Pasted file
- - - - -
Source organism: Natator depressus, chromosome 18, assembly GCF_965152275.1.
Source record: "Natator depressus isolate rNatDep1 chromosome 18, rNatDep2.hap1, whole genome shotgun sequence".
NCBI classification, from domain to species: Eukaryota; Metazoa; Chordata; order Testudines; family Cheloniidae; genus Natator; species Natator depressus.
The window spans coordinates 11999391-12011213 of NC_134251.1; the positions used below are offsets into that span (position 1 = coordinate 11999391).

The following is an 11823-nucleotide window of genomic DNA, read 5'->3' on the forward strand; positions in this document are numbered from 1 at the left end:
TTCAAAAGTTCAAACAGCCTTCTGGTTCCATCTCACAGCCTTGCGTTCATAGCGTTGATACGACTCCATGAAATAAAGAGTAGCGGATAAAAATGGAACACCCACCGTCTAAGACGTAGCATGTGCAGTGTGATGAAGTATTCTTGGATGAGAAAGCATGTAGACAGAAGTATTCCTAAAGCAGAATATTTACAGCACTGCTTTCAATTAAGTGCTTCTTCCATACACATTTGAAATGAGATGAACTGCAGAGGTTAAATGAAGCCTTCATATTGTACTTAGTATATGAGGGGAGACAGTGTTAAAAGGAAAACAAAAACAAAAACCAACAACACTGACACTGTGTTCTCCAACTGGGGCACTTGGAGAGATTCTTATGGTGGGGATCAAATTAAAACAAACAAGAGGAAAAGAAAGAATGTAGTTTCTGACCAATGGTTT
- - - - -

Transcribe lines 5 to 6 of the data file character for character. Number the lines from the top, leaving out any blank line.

The following is an 11823-nucleotide window of genomic DNA, read 5'->3' on the forward strand; positions in this document are numbered from 1 at the left end:
TTCAAAAGTTCAAACAGCCTTCTGGTTCCATCTCACAGCCTTGCGTTCATAGCGTTGATACGACTCCATGAAATAAAGAGTAGCGGATAAAAATGGAACACCCACCGTCTAAGACGTAGCATGTGCAGTGTGATGAAGTATTCTTGGATGAGAAAGCATGTAGACAGAAGTATTCCTAAAGCAGAATATTTACAGCACTGCTTTCAATTAAGTGCTTCTTCCATACACATTTGAAATGAGATGAACTGCAGAGGTTAAATGAAGCCTTCATATTGTACTTAGTATATGAGGGGAGACAGTGTTAAAAGGAAAACAAAAACAAAAACCAACAACACTGACACTGTGTTCTCCAACTGGGGCACTTGGAGAGATTCTTATGGTGGGGATCAAATTAAAACAAACAAGAGGAAAAGAAAGAATGTAGTTTCTGACCAATGGTTT